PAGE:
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From: Mark Borgerson
Subject: Re: Generating Serial Numbers
References: <firstname.lastname@example.org> <4b8a72c48aM.Seifert@t-online.de>
X-Newsreader: MicroPlanet Gravity v2.50
NNTP-Posting-Date: Thu, 24 Oct 2002 14:32:18 GMT
Date: Thu, 24 Oct 2002 14:32:19 GMT
In article <4b8a72c48aM.Seifert@t-online.de>, M.Seifert@t-online.de
> On 24 Oct, Geraldo Sazias wrote:
> > Maybe slightly OT but here goes:
> > I was wondering where companies get their schemes to generate serial
> > numbers for their equipment. These are almost always coded to prevent
> > competitors from finding out how many products one has produced.
> > Are there standards for generatin serial numbers or do companies make
> > these up on an ad-hoc basis?
> Erm, if the whole sense of those coded serial numbers is to not allow
> competitors to get any idea of the production numbers, would it make a lot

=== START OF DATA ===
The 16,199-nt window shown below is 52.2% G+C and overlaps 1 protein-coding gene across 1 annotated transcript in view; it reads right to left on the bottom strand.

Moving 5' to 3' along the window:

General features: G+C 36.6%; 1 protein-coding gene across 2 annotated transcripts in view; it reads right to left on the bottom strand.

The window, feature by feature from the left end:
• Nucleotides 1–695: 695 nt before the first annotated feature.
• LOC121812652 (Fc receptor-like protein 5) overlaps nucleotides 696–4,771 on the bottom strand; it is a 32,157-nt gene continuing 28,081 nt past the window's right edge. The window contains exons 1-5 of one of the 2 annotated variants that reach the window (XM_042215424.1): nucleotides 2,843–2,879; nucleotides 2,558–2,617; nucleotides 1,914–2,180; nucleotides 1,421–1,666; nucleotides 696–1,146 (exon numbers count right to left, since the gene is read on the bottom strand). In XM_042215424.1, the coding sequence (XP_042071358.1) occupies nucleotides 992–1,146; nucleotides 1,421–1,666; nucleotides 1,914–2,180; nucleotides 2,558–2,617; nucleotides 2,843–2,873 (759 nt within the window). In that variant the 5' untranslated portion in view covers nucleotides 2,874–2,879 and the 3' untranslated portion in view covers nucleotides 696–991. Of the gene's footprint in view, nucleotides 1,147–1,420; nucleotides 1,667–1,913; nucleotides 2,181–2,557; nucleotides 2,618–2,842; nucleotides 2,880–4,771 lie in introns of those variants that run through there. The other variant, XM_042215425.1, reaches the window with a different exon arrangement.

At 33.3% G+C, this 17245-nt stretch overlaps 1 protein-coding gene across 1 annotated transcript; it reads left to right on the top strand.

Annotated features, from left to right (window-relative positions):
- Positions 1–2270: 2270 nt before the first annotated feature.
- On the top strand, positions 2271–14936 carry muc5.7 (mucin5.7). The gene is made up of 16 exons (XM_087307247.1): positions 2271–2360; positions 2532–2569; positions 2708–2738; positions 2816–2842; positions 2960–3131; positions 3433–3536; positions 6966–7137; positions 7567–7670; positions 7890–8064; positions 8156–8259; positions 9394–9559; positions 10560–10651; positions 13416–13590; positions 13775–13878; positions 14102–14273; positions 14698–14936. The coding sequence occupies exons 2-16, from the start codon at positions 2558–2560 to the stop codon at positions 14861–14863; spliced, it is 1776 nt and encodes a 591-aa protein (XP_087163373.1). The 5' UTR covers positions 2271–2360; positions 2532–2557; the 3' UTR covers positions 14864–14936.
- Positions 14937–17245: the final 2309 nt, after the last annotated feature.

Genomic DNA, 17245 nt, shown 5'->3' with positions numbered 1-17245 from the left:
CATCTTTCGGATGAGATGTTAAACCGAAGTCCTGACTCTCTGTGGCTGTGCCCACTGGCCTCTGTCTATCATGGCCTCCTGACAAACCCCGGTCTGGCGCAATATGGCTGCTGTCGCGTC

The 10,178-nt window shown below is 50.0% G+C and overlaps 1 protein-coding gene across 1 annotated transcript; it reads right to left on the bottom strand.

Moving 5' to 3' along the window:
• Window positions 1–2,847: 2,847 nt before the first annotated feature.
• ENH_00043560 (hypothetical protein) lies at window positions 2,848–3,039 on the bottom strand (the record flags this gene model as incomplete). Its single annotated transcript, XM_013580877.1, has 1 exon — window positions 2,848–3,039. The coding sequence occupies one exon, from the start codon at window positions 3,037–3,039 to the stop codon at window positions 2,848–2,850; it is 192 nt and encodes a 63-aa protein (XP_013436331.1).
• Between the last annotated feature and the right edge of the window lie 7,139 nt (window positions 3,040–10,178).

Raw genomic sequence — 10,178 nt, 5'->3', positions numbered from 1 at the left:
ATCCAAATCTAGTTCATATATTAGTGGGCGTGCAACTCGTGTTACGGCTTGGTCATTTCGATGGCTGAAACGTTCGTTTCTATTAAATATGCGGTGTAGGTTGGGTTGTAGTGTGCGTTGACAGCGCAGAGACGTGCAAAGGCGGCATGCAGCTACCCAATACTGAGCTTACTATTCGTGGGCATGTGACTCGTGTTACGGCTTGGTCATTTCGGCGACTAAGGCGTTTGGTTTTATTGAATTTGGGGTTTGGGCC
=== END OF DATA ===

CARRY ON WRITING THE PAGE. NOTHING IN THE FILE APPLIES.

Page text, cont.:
> of sense to use a standard way to encode them? :-)
A few points:
1. If you're putting a serial number longer than 5 digits on a device,
break the number up into groups of 4 or 5 digits so the user can
read and write down one group at a time. (as they do on credit cards)
2. For larger numbers where you are going to offer phone support,
use part of the number as a checksum on the rest. Then a simple
PC program can verify valid serial numbers for the service tech.
3. As opposed disguising the number of units produced, sometimes
serial numbers are used to fool the user into thinking than more
have been produced than is the case. One company I worked for
always used integers starting at 100. That way the person who
bought the first unit might get the impression that 99 previous
users had found all the bugs! ;-)
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